Winn, Audrey (Mrs. John M.)


I want to tell you about Audrey. She’s one of my favorite people. She’s a preacher’s wife, and her husband is one of my favorite people too—probably the best pastor I know. I spoke in the church in their charge last Sunday. I spoke on racial prejudice.
Audrey was in the congregation. She nodded in agreement and laughed when I said something that was intended to be funny. Even when some other people didn’t.
She is a warm, wonderful, friendly person. She is “special people.”
After the service, she gave me a big hug. Audrey and John always have the ability to make you feel that you are someone of value to them.
She’s a painter too—and a goad one. Oh, maybe her paintings could be criticized from the point of view of construction or balance, but there was something of her in everything she did. And you could see it and feel it. You could stand and look at one of her paintings and the tears would well up in your eyes, because you could see Audrey in them.
After the service I had lunch with Audrey and John, some of their friends and two of their sons, Johnny and Mark. Mark was late for lunch because he ran several miles. Actually he ran until his nose ran, and then he put some sort of balm on his legs and the odor made our eyes run. But it was a warm and friendly and good time.
The next day Audrey died. I don’t hear things like that too well, and I don’t take things like that too well. Especially if it is someone that I value as much as I value Audrey and John.
The day after she died was a hard one for a lot of people—a hard one for me. But blessed are the secretaries, for they seem to know and understand when things aren’t going well, and they kind of feel people out as much as is possible.
I went to the wake on Tuesday night. I don’t like wakes. I don’t like to go to them and I don’t function well at them. But they have value too, because this is when friends and families gather around and show that you are loved. It’s an opportunity, and it was an opportunity for the friends of Audrey and John and their children to express their love—and so this is good for those who mourn most deeply—the family. For they can receive love and be comforted.
So I’m glad that I went. Glad that I could hold on to Danny and John as they cried, and hear John reassure their son Danny, “it’ll be all right, buddy, it’ll be alright.” When you’re allowed to hold people who mourn you find that even in mourning they make you feel that you are someone of value.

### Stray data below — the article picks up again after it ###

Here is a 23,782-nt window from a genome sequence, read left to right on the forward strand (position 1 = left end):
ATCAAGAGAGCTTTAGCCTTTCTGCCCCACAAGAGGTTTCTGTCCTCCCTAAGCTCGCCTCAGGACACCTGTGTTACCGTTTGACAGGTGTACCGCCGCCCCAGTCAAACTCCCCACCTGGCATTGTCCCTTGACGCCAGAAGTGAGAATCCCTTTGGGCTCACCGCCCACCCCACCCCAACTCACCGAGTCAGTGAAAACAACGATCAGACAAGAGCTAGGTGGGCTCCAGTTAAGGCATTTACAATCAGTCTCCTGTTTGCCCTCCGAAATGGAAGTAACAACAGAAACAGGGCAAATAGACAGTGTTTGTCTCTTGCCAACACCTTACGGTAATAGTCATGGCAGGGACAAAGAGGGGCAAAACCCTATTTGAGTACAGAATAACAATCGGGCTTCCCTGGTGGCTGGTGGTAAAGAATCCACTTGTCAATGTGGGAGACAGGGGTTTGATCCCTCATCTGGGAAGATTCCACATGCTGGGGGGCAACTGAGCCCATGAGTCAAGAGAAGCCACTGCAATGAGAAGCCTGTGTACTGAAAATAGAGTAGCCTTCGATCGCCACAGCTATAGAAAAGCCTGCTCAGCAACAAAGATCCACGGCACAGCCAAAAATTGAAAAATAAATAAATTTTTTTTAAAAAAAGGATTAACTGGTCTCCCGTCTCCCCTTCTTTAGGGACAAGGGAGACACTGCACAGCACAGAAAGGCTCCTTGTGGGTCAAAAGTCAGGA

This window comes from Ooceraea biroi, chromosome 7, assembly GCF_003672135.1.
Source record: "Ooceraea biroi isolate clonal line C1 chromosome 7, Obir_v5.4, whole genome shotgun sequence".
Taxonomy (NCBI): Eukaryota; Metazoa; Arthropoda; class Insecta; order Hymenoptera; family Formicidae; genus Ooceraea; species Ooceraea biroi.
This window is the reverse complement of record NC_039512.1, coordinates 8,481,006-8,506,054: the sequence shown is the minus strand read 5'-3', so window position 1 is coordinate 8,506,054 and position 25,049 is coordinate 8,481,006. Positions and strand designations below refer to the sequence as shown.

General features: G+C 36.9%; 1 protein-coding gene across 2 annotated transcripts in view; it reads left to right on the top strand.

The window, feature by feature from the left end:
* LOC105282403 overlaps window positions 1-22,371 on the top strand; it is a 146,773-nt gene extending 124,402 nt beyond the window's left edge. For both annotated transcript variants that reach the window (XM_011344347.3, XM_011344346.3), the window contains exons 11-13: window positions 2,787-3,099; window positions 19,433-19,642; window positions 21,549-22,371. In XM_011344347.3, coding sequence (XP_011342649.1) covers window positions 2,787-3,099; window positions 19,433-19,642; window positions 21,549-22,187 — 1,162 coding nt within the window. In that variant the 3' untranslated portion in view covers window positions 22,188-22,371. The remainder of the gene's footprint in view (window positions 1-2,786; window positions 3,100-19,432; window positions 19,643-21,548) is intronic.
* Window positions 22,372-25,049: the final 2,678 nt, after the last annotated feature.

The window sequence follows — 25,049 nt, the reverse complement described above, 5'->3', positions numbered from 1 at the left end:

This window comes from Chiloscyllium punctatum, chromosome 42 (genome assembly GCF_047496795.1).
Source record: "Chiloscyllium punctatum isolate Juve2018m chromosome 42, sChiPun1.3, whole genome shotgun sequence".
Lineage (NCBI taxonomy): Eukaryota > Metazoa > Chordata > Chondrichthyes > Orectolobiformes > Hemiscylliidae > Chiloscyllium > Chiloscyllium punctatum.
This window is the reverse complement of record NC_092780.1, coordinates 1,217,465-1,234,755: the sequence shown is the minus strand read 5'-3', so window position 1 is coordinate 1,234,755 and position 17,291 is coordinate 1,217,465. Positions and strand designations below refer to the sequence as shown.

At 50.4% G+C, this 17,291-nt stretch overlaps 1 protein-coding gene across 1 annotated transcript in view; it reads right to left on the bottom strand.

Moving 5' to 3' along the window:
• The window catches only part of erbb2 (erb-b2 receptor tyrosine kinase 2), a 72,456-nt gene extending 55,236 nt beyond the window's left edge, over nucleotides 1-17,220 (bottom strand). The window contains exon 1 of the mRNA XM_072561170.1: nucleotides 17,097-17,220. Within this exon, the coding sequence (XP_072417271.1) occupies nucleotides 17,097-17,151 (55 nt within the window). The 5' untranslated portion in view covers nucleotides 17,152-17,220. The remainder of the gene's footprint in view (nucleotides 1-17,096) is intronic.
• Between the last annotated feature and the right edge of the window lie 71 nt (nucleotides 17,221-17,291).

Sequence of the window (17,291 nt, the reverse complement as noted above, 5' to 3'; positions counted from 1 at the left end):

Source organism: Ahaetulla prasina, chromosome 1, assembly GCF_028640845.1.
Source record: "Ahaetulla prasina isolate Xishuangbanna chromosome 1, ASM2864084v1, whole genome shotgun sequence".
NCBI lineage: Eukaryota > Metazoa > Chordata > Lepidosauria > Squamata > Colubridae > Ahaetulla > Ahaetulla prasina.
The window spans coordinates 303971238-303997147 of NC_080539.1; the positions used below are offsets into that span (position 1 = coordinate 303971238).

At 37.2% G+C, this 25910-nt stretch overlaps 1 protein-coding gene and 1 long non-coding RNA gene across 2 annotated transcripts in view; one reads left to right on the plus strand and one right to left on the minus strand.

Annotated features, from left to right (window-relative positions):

But wakes are good, for they relieve tensions and let out emotions, and allow love to come in and fill the painful gaps. And there can be smiles and laughter too, when friends who shared Audrey and John see each other for the first time in a long time. There can be new friendships made between people who have shared Audrey and John but have not known each other, and they meet, and something lasting is established.
So there was a lot of crying and praying—some smiles, some laughter, and waves and waves of love. And then next day, there was the funeral. I don’t like them either. I don’t handle them very well.
Willie Poole, that beloved pastor of pastors, handled the service. John said “Willie could throw a sock into the room and he’d do it right.” It was a silent service, allowing us to pray and to think and cry. Just the line from Audreys favorite musical mentioned, “the only way to conquer death is to die.”
Then to the cemetery. And there were moments of humor there too. The man among the pallbearers, I couldn’t say which one because we were all looking straight ahead. But he muttered “I didn’t think you had to carry these any more, I thought they rolled them for you. I have a hernia.
And then the brief service at the cemetery and then more tears and holding and more outpouring of love.
As I drove back home thinking of Audrey and John and their wonderful children: Callie, Johnny, Danny and Mark I recalled that the day of the funeral was the day that John. Kennedy died, and then I recalled the letter I had received from Adlai Stevenson when he told me, “the times are troubled, the days are evil, but we must help one another, love one another, if we are to survive.” I must write John about that.
And then that night I listened to Elton John sing,
I have to say, my friends
This road goes a long, long way,
And if we’re going to find the end
We’re gonna need a helping hand.

I have to say, my friends,
We’re looking for a light ahead.
And in the distance a candle bums.
Salvation keeps the hungry children fed.

It’s gotta take a lot of salvation
What we need are willing hands,
You must feel the sweat in your eyes,
You must understand, salvation.

A chance to put the devil down
Without the fear of hell.
Salvation spreads the gospel round.
And free you from yourself.

Audrey said, “the only way to conquer death is to die.” But this makes me think that the only way you can save yourself in life is to love other people. This is what she did in life, and this is what has to be remembered by all of those who remember her and treasure her.

Source: Journal Louisiana Conference, 1973; p. 138 By Tom H. Matheny

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